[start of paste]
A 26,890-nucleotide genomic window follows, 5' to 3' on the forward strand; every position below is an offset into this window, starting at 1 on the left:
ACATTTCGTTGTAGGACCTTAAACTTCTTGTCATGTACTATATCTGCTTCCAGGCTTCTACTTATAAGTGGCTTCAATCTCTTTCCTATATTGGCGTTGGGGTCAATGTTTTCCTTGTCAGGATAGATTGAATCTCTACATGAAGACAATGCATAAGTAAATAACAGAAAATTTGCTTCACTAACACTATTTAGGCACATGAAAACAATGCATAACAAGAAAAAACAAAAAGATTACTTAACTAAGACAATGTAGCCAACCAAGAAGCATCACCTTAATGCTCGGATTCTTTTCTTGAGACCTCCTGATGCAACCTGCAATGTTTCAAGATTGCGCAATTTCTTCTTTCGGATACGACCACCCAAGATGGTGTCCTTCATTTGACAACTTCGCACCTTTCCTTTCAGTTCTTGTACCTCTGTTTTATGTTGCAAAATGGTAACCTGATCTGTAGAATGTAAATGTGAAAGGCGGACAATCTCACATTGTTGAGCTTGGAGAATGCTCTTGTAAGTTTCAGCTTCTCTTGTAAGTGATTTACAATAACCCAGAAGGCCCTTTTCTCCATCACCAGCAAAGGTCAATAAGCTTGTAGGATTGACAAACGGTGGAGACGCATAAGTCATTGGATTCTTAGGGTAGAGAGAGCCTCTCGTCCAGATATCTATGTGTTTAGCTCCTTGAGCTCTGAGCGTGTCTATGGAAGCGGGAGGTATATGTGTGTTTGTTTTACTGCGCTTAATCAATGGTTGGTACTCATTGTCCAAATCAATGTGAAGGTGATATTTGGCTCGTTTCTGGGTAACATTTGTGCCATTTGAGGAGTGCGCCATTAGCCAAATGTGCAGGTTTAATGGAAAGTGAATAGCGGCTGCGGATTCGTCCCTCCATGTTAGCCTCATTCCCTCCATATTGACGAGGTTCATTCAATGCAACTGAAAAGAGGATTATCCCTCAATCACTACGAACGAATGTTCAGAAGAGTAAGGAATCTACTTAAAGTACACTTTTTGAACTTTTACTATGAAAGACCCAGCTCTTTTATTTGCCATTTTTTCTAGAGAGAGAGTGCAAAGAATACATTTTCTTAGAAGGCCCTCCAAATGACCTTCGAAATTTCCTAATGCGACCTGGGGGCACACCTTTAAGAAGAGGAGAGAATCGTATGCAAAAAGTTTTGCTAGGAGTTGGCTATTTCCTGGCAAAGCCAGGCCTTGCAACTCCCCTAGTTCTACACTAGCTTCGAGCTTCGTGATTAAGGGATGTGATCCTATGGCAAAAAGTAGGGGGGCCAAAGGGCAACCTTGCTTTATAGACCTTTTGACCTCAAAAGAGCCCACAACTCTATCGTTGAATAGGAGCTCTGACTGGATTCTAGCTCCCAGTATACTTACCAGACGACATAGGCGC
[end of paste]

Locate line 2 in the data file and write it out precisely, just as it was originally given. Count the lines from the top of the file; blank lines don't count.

ACATTTCGTTGTAGGACCTTAAACTTCTTGTCATGTACTATATCTGCTTCCAGGCTTCTACTTATAAGTGGCTTCAATCTCTTTCCTATATTGGCGTTGGGGTCAATGTTTTCCTTGTCAGGATAGATTGAATCTCTACATGAAGACAATGCATAAGTAAATAACAGAAAATTTGCTTCACTAACACTATTTAGGCACATGAAAACAATGCATAACAAGAAAAAACAAAAAGATTACTTAACTAAGACAATGTAGCCAACCAAGAAGCATCACCTTAATGCTCGGATTCTTTTCTTGAGACCTCCTGATGCAACCTGCAATGTTTCAAGATTGCGCAATTTCTTCTTTCGGATACGACCACCCAAGATGGTGTCCTTCATTTGACAACTTCGCACCTTTCCTTTCAGTTCTTGTACCTCTGTTTTATGTTGCAAAATGGTAACCTGATCTGTAGAATGTAAATGTGAAAGGCGGACAATCTCACATTGTTGAGCTTGGAGAATGCTCTTGTAAGTTTCAGCTTCTCTTGTAAGTGATTTACAATAACCCAGAAGGCCCTTTTCTCCATCACCAGCAAAGGTCAATAAGCTTGTAGGATTGACAAACGGTGGAGACGCATAAGTCATTGGATTCTTAGGGTAGAGAGAGCCTCTCGTCCAGATATCTATGTGTTTAGCTCCTTGAGCTCTGAGCGTGTCTATGGAAGCGGGAGGTATATGTGTGTTTGTTTTACTGCGCTTAATCAATGGTTGGTACTCATTGTCCAAATCAATGTGAAGGTGATATTTGGCTCGTTTCTGGGTAACATTTGTGCCATTTGAGGAGTGCGCCATTAGCCAAATGTGCAGGTTTAATGGAAAGTGAATAGCGGCTGCGGATTCGTCCCTCCATGTTAGCCTCATTCCCTCCATATTGACGAGGTTCATTCAATGCAACTGAAAAGAGGATTATCCCTCAATCACTACGAACGAATGTTCAGAAGAGTAAGGAATCTACTTAAAGTACACTTTTTGAACTTTTACTATGAAAGACCCAGCTCTTTTATTTGCCATTTTTTCTAGAGAGAGAGTGCAAAGAATACATTTTCTTAGAAGGCCCTCCAAATGACCTTCGAAATTTCCTAATGCGACCTGGGGGCACACCTTTAAGAAGAGGAGAGAATCGTATGCAAAAAGTTTTGCTAGGAGTTGGCTATTTCCTGGCAAAGCCAGGCCTTGCAACTCCCCTAGTTCTACACTAGCTTCGAGCTTCGTGATTAAGGGATGTGATCCTATGGCAAAAAGTAGGGGGGCCAAAGGGCAACCTTGCTTTATAGACCTTTTGACCTCAAAAGAGCCCACAACTCTATCGTTGAATAGGAGCTCTGACTGGATTCTAGCTCCCAGTATACTTACCAGACGACATAGGCGC